• A new species of non-venomous aquatic snake dicovered

    A new species of non-venomous aquatic snake- Aquatic Rhabdops dicovered in Western Ghats

  • Native butterflies up and flying, outsiders yet to be spotted

    Native butterflies up and flying, outsiders yet to be spotted

     
  • TWO NEW SPECIES OF DRAGONFLY DISCOVERED IN NORTH-EASTERN INDIA

    The Himalaya and north-eastern India are very important biodiversity hotspots in the world. They are also relatively less explored in recent times, although new research efforts are intensifying in documenting biodiversity in this region. These efforts are paying big dividends, with many species that are new to science being discovered in these remote parts. The latest discovery of two new dragonfly species, named Cephalaeschna acanthifrons and Planaeschna poumai, was announced today by Mr. G. N.

  • Explorers of the Library of Nature

    Explorers of the Library of Nature

  • Granny Knows best

    Granny Knows best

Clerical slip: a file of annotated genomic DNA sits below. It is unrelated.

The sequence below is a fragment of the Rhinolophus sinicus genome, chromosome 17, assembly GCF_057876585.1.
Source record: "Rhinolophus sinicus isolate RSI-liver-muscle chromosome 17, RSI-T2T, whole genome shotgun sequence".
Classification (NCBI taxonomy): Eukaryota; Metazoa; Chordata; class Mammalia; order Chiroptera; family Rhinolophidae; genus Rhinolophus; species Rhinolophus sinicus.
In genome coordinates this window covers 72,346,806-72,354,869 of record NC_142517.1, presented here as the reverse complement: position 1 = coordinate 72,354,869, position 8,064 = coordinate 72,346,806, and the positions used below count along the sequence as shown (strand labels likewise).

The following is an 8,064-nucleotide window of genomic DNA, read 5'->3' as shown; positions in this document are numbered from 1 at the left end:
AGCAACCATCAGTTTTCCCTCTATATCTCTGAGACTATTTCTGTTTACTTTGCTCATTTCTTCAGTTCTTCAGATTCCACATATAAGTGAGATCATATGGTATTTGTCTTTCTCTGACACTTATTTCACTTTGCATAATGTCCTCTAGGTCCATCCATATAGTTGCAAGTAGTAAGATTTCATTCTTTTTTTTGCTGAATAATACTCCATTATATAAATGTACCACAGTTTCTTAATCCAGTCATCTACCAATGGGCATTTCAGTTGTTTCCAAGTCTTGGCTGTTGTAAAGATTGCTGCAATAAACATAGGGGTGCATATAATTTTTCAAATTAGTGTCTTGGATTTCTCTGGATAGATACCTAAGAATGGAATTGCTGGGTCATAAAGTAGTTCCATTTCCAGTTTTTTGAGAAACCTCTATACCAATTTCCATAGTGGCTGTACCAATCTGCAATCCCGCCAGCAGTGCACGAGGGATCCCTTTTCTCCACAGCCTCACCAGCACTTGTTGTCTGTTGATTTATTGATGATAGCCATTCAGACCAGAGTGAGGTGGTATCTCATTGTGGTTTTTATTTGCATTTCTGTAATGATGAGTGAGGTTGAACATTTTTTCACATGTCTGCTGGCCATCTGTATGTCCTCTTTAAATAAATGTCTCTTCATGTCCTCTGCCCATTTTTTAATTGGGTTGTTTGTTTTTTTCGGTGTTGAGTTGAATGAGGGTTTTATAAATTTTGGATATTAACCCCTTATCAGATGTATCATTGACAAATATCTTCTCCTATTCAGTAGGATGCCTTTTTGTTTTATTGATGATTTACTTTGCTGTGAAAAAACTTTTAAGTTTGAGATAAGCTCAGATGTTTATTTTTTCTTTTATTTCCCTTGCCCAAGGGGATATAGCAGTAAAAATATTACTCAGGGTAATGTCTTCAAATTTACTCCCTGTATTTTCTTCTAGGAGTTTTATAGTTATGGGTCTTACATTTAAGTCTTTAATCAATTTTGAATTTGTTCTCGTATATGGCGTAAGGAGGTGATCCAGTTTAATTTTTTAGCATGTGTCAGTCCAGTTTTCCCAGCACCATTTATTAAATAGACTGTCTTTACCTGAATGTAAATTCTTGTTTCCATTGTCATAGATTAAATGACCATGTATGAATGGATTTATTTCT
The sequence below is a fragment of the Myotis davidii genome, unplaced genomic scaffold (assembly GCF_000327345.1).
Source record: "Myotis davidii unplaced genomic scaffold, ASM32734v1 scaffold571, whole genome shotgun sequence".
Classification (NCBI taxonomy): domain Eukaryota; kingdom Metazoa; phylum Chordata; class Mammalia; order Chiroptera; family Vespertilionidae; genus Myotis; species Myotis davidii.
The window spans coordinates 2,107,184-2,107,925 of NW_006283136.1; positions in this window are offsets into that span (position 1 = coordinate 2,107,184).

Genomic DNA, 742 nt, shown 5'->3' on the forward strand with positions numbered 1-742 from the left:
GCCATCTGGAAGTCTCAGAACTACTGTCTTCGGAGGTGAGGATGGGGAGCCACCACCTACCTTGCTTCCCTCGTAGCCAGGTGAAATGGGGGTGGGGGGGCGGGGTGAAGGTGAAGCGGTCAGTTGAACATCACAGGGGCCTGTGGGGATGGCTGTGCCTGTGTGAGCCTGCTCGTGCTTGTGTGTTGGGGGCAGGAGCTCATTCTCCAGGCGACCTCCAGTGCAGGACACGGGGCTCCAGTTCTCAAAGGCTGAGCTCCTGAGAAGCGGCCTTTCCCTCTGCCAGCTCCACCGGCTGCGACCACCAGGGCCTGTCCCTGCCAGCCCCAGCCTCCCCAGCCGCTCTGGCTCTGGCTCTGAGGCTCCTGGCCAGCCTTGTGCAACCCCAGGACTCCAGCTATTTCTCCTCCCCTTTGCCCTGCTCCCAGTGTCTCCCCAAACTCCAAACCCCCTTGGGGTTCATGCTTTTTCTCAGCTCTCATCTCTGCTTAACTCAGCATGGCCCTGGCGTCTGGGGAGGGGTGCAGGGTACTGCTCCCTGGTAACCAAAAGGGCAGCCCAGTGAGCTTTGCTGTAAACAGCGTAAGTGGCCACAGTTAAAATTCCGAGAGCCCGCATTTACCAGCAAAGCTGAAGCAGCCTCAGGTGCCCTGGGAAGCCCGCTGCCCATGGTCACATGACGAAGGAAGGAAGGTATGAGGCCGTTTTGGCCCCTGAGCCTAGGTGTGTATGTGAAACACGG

• NCBS welcomes new faculty member: Vinothkumar Kutti Ragunath

    The National Centre for Biological Sciences is delighted to welcome Dr. Vinothkumar Kutti Ragunath who joins the Centre as its newest faculty member.

  • A novel regulator of membrane logistics

    A novel regulator for membrane traffic in cells has been discovered by a team of scientists from the National Centre for Biological Sciences (NCBS), Tata Institute for Fundamental Research (TIFR) and the Babraham Institute. The molecule, Phosphatidylinositol 5-phosphate 4-kinase or PIP4K is a molecular overseer of membrane dynamics that functions as a negative regulator of endocytosis.

  • Taming a molecular mustang

    Horse taming does not generally come to mind in connection with molecular biophysics, where one studyies the shape, structure and dynamics of proteins and DNA. However, scientists from the National Centre for Biological Sciences (NCBS) in India and the National Cancer Institute (NCI), USA, have found two enzymes that interact with each other in a manner somewhat like a trainer taming a wild mustang.

  • One gene to rule them all

    Plants are sessile and they are constantly in a struggle with their environment. Most plants have developed elaborate mechanisms to counter a variety of environmental stresses, be it pathogens, or unfavorable soil and climatic conditions. However, when plants were converted into crops, most of their energy was diverted towards making more grains. This selection pressure forced crop plants to give up their natural ability to manage environmental stresses. This is the single biggest reason for crop failure due to environmental stresses.

  • No food, yet larvae reach within and develop

    No food, yet larvae reach within and develop

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